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April 6, 2018

Facebook is struggling with the EU’s stricter privacy laws

by John_A

There’s never an ideal time for your multi-billion dollar company to take center stage in one of the most high-profile privacy scandals ever seen, but for Mark Zuckerberg, the Cambridge Analytica fiasco couldn’t have come at a worse point. As Europe readies itself for the General Data Protection Regulation (GDPR) coming into force on May 25, all eyes are on Facebook, scrutinizing its every move ahead of the biggest web privacy shake up of our time. And it’s not done a great job of instilling confidence so far.

GDPR represents stronger, unified data protection laws across the EU. Under the regulation, organizations are held to account for the personal data they hold and collect from people, and it enshrines the “right to be forgotten” laws as the “right to erasure”. Individuals can request a copy of the personal information any company keeps on them, and find out what data is being processed and for what purpose. They’ll also get the right to data portability, which means they can take data from one company and give it to another. The law, which is largely focused on data consent, is designed to be a “one-stop-shop” for companies operating across the EU, and those in breach of the legislation can be fined up to €20 million, or four percent of annual global turnover.

GDPR has been six years in the making, so it’s not as if the legislation has snuck up on anyone. Yet Facebook still seems unsure about how it’s going to manage the changes across its entire operations. Evidently, it has to comply with GDPR within the EU, so many assumed the law would form the basis of Facebook’s global privacy policy going forward. However, in a phone interview with Reuters earlier this week, Zuckerberg said he agreed “in spirit” with the EU law, but wouldn’t confirm whether the company would use it as a standard across the world, instead commenting: “We’re still nailing down details on this, but it should directionally be, in spirit, the whole thing.”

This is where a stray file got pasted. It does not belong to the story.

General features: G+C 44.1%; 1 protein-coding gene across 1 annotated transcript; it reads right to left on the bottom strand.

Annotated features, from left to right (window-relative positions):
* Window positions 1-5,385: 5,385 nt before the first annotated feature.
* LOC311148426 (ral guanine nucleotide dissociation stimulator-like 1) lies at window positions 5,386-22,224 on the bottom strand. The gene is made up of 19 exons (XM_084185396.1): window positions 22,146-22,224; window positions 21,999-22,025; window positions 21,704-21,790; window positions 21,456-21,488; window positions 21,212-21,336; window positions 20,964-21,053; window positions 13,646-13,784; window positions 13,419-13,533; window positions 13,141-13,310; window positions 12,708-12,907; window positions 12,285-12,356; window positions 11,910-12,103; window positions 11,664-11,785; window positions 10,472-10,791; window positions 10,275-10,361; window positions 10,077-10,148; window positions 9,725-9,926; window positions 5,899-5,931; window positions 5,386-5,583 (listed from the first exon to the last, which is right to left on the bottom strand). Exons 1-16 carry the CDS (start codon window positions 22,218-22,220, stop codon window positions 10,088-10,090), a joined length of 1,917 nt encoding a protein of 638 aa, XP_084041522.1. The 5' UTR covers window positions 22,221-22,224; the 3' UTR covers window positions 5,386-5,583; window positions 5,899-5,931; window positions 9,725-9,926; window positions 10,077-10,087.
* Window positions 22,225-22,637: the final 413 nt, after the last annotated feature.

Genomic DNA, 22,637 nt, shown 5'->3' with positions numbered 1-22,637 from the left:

The implication was that North American Facebook users would get a lower standard of data protection than their European counterparts – which naturally set the internet alight – but Zuckerberg was quick to refute Reuters’ claims. In a later conference call with reporters, he made it crystal clear that Facebook will “make all controls and settings the same everywhere, not just in Europe”.

The problem is, implementing a raft of GDPR-friendly “controls and settings” is not necessarily the same as adhering to GDPR’s actual principles of data control, consent, portability and erasure, leading some to question whether Zuckerberg is simply using careful wording to skirt around the issue of global GDPR compliance. Engadget reached out to Facebook for clarity on this and was repeatedly directed to a transcript of the recent call where Zuckerberg ambiguously stated, “We need to figure out what makes sense in different markets with the different laws and different places.”

And in fairness, this statement holds some truth. While Facebook has now confirmed its intention to roll out GDPR benchmarks (not just “controls and settings”) globally, some existing laws around the world do conflict with the upcoming EU legislation. How Facebook handles this remains to be seen. It’s more important than ever before that the company is completely transparent with its privacy and data policies. Muddying the waters with vague statements and ambiguous announcements only jeopardises what little faith its user base has left in it.

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